Drug misuse, abuse: No excuse

  • Published
  • By Senior Airman Cortney Paxton
  • 341st Missile Wing Public Affairs
Airmen serving in the U.S. Air Force have a duty to uphold the three core values of the service: integrity first, service before self and excellence in all we do, and in order to meet all three of these values, Airmen must first be "fit to fight."

Maintaining that fit lifestyle means routine health checkups, proper diet and exercise, and sometimes using medications to combat illness and physical ailments. While picking up an over-the-counter medication at the local drug store or being prescribed medication by a healthcare provider are common practices for Airmen looking to get or remain healthy, misuse or abuse of any drug can be a serious problem with serious consequences.

"It's hard to define medication misuse because some people think of it as medication abuse and they're not the same thing," said Capt. Arnaldo Figueroa, 341st Medical Support Squadron officer in charge of pharmacy services. "Medication misuse is anything from not using the medication that has been prescribed by your healthcare provider the way it was instructed to using a medication prescribed to someone else. This is in comparison to medication abuse where there is a behavioral issue and there may even be a psychological or dependency component to it; normally known as substance use disorder. So while misuse and abuse are not the same thing, both are problems."

The misuse of prescription medications has drastically increased over the last 10 years and has become one of the most common reasons for emergency room visits and sudden death. In 2008, the Office of National Drug Control Policy found that one-third of all new abusers of prescription drugs in 2006 were 12 to 17 years of age. This data underscores the importance of proactively addressing drug misuse to prevent potential abuse, additional cost to healthcare and the burden that it may cause to society and military members.

In 2013, Malmstrom's pharmacy filled an average of 8,533 prescriptions a month. This number included new prescriptions from on base and off-base providers, as well as refills. While each prescription was filled to improve the health of those who took it, there's a chance that some of the outgoing medication was never used because a person's health issue was resolved before the medication was gone.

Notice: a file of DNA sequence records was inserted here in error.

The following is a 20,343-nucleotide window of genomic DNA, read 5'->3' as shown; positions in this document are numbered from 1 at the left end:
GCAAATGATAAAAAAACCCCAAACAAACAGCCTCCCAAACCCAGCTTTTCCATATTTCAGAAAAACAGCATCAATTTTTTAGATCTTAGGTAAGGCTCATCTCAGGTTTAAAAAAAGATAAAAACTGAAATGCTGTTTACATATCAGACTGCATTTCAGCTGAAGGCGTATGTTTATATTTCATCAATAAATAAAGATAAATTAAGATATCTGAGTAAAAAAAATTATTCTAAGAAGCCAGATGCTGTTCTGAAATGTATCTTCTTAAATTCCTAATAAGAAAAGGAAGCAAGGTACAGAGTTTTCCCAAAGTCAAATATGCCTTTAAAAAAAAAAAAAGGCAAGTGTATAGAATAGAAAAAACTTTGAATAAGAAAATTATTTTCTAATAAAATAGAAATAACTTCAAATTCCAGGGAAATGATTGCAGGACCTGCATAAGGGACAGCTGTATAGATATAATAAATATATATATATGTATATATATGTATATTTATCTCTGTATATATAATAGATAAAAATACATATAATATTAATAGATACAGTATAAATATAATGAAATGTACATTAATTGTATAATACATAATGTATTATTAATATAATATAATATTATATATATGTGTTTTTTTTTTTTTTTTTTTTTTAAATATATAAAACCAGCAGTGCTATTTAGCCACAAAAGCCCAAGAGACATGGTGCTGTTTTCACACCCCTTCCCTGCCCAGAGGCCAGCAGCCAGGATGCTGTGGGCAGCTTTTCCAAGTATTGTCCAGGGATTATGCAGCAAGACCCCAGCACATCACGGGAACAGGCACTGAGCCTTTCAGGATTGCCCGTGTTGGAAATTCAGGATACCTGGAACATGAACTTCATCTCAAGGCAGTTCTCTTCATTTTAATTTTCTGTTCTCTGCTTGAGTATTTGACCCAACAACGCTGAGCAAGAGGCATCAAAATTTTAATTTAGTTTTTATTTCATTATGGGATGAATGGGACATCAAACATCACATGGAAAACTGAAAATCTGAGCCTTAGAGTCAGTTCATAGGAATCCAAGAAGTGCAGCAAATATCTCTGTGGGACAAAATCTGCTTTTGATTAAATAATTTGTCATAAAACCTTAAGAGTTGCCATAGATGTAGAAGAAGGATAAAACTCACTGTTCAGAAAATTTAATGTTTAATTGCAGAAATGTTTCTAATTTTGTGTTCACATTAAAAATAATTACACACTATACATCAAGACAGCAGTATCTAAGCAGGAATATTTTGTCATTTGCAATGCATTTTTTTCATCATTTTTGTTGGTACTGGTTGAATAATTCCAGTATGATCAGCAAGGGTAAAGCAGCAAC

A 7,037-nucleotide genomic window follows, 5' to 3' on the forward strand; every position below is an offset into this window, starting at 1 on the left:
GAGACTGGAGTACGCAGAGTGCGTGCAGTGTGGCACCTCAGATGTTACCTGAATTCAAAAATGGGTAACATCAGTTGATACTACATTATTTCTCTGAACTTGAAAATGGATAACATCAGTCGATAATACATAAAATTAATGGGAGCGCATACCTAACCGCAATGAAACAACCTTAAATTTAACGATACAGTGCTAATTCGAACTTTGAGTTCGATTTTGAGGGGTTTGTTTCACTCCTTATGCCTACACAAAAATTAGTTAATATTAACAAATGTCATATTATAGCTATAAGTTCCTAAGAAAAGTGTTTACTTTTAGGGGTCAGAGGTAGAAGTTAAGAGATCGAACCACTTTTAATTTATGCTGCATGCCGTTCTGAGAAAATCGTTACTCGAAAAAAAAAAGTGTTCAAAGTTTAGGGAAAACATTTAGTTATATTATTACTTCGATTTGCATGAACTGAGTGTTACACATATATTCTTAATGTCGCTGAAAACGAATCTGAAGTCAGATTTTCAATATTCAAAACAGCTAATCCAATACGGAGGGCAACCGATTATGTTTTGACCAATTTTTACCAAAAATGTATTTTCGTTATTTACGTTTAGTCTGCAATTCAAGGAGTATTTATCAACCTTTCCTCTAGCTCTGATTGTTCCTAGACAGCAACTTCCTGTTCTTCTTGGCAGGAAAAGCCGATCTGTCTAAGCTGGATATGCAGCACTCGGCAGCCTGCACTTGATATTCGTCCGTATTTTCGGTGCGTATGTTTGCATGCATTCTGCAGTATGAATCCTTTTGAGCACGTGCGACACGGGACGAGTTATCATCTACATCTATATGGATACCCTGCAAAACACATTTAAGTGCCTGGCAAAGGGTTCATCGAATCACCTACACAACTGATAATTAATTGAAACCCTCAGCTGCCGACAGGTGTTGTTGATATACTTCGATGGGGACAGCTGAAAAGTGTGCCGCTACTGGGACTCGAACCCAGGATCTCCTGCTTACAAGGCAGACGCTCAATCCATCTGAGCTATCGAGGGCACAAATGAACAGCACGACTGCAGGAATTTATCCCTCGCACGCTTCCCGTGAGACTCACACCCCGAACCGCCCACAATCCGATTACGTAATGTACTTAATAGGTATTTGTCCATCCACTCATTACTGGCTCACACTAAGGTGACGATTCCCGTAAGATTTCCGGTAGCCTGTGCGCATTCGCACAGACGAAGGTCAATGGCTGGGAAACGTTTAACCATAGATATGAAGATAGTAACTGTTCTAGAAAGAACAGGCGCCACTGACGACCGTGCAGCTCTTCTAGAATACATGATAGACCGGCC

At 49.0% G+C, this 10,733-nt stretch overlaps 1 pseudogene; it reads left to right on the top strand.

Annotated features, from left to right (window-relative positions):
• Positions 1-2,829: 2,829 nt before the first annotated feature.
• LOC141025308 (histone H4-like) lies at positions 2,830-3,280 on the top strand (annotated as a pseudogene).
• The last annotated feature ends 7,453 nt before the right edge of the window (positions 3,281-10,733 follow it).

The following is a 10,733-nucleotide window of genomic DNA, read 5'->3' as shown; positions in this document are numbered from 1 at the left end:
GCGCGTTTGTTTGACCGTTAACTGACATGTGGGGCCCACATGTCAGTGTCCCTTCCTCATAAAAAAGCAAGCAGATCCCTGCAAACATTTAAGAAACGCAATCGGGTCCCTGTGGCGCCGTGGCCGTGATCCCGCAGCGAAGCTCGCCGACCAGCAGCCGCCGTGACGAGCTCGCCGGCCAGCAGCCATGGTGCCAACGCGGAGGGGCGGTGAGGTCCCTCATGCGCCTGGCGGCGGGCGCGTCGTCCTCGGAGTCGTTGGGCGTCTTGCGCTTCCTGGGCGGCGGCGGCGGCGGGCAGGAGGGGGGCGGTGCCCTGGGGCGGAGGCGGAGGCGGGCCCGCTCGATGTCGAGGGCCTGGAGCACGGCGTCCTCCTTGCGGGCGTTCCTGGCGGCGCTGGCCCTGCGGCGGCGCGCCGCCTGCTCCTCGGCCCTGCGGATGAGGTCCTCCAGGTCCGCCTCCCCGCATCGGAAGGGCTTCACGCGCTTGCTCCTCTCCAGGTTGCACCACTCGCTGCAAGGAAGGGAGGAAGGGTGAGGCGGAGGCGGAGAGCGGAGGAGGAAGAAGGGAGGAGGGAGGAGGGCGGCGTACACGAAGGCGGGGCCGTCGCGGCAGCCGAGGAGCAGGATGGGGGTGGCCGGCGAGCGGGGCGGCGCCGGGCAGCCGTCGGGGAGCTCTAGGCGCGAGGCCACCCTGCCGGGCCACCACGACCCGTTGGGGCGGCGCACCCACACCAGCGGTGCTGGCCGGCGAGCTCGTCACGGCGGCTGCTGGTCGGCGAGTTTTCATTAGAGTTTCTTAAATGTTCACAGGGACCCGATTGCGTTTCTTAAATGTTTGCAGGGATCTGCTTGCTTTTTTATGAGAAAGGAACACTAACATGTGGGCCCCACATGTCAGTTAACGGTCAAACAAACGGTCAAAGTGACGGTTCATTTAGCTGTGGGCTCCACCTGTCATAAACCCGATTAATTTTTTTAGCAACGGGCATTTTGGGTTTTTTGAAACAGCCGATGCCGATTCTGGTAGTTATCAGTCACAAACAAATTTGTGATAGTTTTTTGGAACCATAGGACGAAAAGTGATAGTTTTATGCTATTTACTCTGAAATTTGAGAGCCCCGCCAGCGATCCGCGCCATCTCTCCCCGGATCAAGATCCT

"It's important that unused drugs are being disposed of properly," Figueroa said. "Leftover medications remaining in cabinets at home could eventually lead to teenagers or children finding them and not knowing or understanding what the repercussions are of taking something that was not prescribed for them and could cause them serious health consequences. That's why it's so important."

To properly dispose of drugs, Team Malmstrom members may participate in annual Prescription Drug Take-Back events both on and off base. The next take-back event is scheduled for April 26 from 10 a.m. to 2 p.m. at the main gate visitor's center. The highway patrol office will also take unwanted or unused drugs anytime throughout the year at a drop box located at 812 14th St. N., Great Falls, Mont.

"Proper drug disposal is important in order to keep drugs out of our landfills and water systems," said police Capt. Bob Armstrong, Montana Highway Patrol District II. "People just got used to dumping them down toilets and throwing them in the garbage - that's not the proper way to do it because it effects the environment. We have a drop box available anytime, year-round. It's a receptacle built into the building on the outside so it's always accessible."

Along with negative environmental impacts, drugs improperly disposed of, or not disposed of at all, could fall into the hands of a child, teenager or an individual the drug wasn't prescribed, to leading to the misuse of the drugs and sometimes adverse consequences.

According to the Uniform Code of Military Justice, "Any person... who wrongfully uses, possesses, manufactures, distributes, imports into the customs territory of the United States, exports from the United States or introduces into an installation, vehicle or aircraft used by or under the control of the armed forces a [controlled] substance... shall be punished as a court-martial may direct." This includes the sharing of prescription medications. While misuse of controlled substances could warrant adverse legal consequences, not disposing of or misusing expired prescribed drugs may result in negative consequences as well.

Anyone who believes they have developed a dependency or unhealthy use of any controlled substances, or others, are encouraged to contact Malmstrom's Mental Health Flight at 731-4633 to get help.